A crisp organic single origin from the Chanchamayo region. Light to medium body. Low acid. Tropical flavor notes with a distinct note of sweet grape jam. Light / medium roast. 12oz whole bean coffee packaged in our reusable paper can with resealable metal lid and plant-based, biodegradable cellophane liner.
Humblemaker Coffee Co
The term “Humblemaker” is symbolic of “Quiet Craftsmanship” – the moniker of a brand founded upon unwavering quality, ethical business practices, and philanthropic & environmental values.
Humblemaker Coffee Co. is independent California coffee company producing premium organic craft whole bean coffees & coffee beverages - proudly dedicating 10% of their annual profits to enriching the lives of children living with autism. Through their #tenforautism initiative, we hope to encourage for-profit businesses to create funding to enrich the lives of children living with autism.
Fair-trade, organic ingredients are used whenever possible and they are an official member of 1% for the Planet.
Peru is one of the top 20 coffee producers in the world as of 2014 and ranks fifth in the export of Arabica in the world market.
In 1895, the Journal of the Society of Arts recorded that Peru was known for many years as a coffee-producing country, but the coffee grown on the coast was used primarily for domestic consumption, and it was only later that it developed as an exporting nation. Coffee planting began, and coffee is still cultivated near the port of Pacasmayo. Coffee has been cultivated in the south, in the districts of Sandia and Carabaya, and in the centre of Peru in the valleys of Chanchamayu, Viloc, and Huánuco. Production in Chanchamayo district was facilitated by the completion of the Central (or Oroya Railway) by the Peruvian Corporation. The Chanchamayu Valley, itself about 10 miles (16 km) long, was in the hands of private plantation owners, while the Perené, Paucartambo, and Rio Colorado valleys, were later linked by railway.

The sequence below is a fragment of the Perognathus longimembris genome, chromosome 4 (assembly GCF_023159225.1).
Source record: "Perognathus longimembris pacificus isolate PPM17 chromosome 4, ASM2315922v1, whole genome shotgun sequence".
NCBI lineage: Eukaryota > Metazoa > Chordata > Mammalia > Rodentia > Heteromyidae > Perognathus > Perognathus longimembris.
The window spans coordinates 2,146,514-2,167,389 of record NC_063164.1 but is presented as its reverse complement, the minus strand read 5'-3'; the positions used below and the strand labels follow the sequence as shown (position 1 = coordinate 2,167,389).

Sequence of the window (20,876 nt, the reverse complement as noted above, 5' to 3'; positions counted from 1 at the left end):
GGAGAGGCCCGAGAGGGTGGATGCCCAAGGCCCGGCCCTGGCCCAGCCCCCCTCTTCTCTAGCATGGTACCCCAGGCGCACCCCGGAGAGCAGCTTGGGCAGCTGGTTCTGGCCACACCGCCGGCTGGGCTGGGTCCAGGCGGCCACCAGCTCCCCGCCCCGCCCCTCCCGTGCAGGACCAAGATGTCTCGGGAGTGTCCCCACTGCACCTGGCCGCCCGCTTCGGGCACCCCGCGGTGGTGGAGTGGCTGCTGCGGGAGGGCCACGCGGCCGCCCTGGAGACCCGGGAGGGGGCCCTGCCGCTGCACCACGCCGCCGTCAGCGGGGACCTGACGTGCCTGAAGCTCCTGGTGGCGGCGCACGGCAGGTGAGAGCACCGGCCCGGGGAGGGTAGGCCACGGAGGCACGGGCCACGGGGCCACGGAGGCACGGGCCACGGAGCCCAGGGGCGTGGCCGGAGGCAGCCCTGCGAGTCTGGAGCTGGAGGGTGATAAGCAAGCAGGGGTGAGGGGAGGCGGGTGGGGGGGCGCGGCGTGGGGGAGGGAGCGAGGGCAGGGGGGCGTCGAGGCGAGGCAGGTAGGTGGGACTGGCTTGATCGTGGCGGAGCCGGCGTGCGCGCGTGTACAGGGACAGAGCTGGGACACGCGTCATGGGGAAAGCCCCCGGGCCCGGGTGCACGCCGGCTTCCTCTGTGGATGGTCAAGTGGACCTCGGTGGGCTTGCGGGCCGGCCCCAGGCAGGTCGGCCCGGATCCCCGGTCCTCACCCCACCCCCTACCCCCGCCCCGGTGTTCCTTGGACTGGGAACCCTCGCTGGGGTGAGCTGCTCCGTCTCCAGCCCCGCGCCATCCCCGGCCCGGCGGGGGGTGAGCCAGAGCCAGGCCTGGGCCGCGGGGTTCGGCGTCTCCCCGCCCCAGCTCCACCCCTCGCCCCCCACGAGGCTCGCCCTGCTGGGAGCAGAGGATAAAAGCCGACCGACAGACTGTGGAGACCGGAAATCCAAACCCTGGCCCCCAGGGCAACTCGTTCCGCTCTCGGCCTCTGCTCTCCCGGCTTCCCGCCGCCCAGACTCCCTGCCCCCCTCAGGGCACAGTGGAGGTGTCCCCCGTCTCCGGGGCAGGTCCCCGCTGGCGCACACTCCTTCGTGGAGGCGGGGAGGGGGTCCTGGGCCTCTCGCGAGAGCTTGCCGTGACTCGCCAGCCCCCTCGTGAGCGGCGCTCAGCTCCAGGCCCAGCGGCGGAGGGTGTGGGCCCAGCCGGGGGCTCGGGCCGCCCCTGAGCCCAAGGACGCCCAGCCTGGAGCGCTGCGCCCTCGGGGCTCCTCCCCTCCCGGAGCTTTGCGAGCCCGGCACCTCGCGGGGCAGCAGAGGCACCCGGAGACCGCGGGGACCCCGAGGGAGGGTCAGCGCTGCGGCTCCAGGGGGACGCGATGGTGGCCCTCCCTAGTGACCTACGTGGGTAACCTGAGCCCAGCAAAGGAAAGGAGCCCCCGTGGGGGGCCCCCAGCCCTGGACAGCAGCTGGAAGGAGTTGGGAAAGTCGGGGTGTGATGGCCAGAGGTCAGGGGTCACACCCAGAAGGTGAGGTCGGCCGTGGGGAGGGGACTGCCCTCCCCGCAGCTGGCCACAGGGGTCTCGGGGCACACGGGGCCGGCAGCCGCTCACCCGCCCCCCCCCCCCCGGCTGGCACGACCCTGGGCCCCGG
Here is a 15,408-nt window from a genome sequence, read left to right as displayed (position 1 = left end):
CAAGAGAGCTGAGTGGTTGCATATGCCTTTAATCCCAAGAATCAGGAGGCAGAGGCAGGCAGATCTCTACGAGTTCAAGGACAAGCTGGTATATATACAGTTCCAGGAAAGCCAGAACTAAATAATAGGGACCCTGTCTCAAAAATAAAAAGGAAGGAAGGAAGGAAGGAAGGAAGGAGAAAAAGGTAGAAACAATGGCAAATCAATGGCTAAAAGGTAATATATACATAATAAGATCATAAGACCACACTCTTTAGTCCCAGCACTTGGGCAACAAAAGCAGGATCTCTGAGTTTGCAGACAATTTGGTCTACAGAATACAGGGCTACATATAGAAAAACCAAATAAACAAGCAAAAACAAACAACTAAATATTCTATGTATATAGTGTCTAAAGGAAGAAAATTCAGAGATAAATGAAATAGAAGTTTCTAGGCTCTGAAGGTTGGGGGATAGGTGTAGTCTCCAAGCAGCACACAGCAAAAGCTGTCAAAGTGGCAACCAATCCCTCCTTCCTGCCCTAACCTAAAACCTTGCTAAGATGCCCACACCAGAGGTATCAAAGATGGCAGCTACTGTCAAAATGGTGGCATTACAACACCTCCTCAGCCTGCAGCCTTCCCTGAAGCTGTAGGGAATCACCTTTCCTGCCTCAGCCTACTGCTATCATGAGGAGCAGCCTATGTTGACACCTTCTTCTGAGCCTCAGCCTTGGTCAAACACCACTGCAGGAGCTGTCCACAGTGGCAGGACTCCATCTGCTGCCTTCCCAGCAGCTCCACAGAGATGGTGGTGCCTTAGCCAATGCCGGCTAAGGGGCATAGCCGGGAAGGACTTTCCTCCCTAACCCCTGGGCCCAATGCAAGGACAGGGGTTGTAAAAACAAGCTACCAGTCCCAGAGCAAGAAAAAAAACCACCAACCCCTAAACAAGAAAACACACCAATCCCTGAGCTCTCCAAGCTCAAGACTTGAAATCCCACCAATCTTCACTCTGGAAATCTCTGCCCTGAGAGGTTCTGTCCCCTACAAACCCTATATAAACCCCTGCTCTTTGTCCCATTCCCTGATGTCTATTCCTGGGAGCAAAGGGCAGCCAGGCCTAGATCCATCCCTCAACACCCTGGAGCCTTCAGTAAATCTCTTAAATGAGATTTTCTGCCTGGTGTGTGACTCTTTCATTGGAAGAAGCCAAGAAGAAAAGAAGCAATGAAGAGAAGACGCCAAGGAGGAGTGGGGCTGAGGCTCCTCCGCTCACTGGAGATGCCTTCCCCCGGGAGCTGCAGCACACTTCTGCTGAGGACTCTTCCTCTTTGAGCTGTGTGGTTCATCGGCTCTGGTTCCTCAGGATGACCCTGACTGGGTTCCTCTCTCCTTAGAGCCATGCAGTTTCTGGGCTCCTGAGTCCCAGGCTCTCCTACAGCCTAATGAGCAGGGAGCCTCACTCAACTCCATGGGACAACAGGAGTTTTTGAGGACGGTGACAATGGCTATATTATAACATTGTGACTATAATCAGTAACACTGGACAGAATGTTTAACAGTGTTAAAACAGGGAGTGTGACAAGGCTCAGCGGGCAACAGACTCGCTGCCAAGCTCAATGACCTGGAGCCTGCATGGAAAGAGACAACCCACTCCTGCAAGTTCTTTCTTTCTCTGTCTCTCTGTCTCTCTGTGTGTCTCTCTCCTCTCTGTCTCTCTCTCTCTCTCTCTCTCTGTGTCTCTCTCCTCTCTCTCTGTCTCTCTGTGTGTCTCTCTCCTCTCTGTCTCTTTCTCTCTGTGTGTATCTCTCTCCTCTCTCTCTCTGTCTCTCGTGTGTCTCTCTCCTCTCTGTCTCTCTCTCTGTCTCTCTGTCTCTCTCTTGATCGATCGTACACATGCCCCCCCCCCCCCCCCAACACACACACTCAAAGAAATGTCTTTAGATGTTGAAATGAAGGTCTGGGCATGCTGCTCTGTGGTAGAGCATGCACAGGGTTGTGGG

In the 1970s, large dry mills were sited near ports, the transportation network along the Pacific was considered ideal, a model where quantity of production rather than quality was important. This model has changed in recent times with the Agricultural Ministry introducing modern methods, encouraging farmer organizations such as the CENFROCAFE in Jaén, a mountainous area of the Andes.